Why would I want an irrevocable trust?
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Let’s take a quick look at the differences of a revocable and irrevocable trust:
- Revocable Trust/Living Trust – As the name states a “revocable trust” or a revocable living trust can be revoked, amended, redrafted or altered. As long as the grantor is alive the revocable trust can be modified.
- Irrevocable Trust – As the name states an “irrevocable trust” cannot be revoked, amended, redrafted, terminated or altered, unless under judicial modification or a court involved mutual agreement to the trust has been given.
Who would need a irrevocable trust?
Another spectacular question! Lets use a growing dentists office or a medical professional as our example here. If you as a dentist or medical professional help people to stay healthy there is always a small chance that something may go wrong. When something goes wrong you are liable for this problem. If you are sued than your assets and quite possibly your business may be in jeopardy. A way to possibly protect your growing business is to set up an irrevocable trust that is owned by the business rather than one single person owning this business and its assets.
Although we all hope that our business will grow and prosper without any issues, as you can see, with the many scenarios that may be playing in your head right now, you can understand why this type of asset protection may be the key to grow and keep your business healthy itself.
Ensure that all of your assets are mentioned in the trust or have your attorney set up special provisions specific to any property or income that may be added to the trust in the future.
Once the trust has been created, ensure that everything else that you do in the future has considerations for the trust. What we mean by this is if you purchase another business, grow your business, buy another house, etc. than you should be sure to include this into your trust. Sometimes we may recommended reanalyzing your irrevocable trust every 6, 12 or 24 months depending on your specific scenario.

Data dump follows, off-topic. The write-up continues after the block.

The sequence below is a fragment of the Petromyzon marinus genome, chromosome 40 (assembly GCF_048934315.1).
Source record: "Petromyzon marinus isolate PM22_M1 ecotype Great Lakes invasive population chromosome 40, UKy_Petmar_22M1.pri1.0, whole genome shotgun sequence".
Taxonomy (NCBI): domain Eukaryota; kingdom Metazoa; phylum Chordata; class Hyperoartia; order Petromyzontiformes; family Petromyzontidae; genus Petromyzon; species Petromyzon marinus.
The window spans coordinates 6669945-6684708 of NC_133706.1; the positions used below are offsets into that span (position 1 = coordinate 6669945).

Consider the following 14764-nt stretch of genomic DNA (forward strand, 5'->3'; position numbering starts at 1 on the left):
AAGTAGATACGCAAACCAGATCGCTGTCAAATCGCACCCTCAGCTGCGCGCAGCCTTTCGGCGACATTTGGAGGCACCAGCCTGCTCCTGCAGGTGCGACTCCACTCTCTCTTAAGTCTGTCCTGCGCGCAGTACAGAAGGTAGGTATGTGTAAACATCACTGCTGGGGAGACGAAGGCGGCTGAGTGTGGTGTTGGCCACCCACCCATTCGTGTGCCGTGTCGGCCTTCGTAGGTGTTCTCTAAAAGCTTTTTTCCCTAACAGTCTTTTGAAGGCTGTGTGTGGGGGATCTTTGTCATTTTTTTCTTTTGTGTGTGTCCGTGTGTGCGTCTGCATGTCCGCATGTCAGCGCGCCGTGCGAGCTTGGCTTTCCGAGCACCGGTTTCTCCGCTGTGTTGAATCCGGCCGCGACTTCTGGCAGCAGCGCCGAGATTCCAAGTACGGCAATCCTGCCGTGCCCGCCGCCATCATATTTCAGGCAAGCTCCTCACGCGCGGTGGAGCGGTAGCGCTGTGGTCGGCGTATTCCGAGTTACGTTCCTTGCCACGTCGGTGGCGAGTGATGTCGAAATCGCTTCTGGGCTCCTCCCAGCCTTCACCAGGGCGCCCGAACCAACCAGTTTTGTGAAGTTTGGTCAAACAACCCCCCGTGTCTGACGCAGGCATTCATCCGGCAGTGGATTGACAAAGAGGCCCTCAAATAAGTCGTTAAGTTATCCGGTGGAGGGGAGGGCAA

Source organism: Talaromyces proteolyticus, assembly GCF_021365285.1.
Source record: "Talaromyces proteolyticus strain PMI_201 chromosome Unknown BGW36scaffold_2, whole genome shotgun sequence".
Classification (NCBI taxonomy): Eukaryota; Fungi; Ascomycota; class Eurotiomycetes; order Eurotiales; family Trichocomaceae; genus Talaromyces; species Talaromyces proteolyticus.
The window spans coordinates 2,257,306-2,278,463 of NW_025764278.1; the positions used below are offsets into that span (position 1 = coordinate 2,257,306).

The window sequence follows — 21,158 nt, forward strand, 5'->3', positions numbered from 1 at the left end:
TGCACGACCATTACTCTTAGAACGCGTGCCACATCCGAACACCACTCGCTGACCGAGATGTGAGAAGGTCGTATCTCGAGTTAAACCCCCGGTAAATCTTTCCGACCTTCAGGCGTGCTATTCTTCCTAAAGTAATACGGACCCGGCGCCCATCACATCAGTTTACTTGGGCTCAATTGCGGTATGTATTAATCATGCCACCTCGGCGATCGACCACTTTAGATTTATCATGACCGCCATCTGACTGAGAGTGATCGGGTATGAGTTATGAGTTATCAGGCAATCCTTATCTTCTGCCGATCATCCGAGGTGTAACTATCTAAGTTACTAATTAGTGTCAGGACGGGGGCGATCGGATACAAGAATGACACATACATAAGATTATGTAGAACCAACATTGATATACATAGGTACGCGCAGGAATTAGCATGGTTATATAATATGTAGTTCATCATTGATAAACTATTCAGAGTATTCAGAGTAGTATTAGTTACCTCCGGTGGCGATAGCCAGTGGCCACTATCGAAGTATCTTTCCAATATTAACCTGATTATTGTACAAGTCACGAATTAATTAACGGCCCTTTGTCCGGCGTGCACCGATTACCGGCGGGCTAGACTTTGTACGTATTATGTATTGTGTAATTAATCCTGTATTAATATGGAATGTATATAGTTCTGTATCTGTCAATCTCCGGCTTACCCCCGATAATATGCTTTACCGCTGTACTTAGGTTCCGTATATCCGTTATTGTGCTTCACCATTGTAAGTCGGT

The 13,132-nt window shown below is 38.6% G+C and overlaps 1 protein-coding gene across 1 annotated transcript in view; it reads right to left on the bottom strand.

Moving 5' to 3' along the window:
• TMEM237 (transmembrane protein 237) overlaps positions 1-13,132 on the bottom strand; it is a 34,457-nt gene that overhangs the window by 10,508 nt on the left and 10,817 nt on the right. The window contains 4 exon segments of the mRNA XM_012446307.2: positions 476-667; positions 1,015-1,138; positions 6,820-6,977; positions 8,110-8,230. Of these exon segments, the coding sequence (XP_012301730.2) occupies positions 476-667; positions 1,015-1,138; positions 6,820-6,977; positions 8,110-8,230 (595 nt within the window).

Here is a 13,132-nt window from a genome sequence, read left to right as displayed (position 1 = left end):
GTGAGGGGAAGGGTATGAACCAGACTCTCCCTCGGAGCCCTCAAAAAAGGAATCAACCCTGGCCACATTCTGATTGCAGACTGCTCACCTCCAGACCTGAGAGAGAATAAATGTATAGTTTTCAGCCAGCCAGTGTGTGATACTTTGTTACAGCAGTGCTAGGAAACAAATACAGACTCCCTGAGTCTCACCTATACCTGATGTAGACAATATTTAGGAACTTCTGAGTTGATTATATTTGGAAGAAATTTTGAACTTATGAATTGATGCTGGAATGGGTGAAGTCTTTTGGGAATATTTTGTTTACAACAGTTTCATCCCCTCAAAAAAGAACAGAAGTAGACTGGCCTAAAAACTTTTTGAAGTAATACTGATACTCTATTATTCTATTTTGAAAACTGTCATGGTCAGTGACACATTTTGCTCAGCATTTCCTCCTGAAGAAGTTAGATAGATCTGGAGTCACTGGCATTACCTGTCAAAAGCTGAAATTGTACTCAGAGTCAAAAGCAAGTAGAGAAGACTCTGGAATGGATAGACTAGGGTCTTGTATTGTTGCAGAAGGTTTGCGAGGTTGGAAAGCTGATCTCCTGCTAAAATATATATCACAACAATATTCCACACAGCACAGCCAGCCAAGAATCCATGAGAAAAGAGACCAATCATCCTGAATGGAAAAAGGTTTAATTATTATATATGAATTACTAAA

Once you’ve transferred your assets and business into your irrevocable trust you personally no longer own those assets or business.
The trust now owns all of this. You alone cannot change the trust now without permission of the beneficiary.
When having your attorney create an irrevocable trust it reduces or quite possibly eliminates the estate taxes that would typically be due when someone passes and the property or assets to a beneficiary. The reason why an irrevocable trust is something to consider is that the assets are now included in the “grantors” irrevocable trust estate.
Another great example of this is when a person purchases life insurance under the irrevocable trust than the trust holds onto this money after the purchaser has passed away without any taxes.
This sounds all good and well, but what about creditors? An Irrevocable trust will help protect your business from creditors, however there are exceptions to this rule. When we say “exceptions” this is why it is always a good idea to speak to a qualified attorney who can help guide you specific to your own situation. The benefit of setting up an irrevocable trust is for you to protect your business, but you must set the trust account up prior to any creditors trying to collect from you or your beneficiary. If the creditor has already started to try to collect your assets and you do not have an irrevocable trust established than speaking to an attorney right away may help because they could find ways of protecting you or your businesses assets.
When its time to consider what is best for your business, how to protect your businesses assets or you just have questions about your particular assets you’ve accumulated contact the experienced attorneys at the Wesbrooks Law Firm. We offer FREE consultations to discuss your options and to help you start thinking about the future.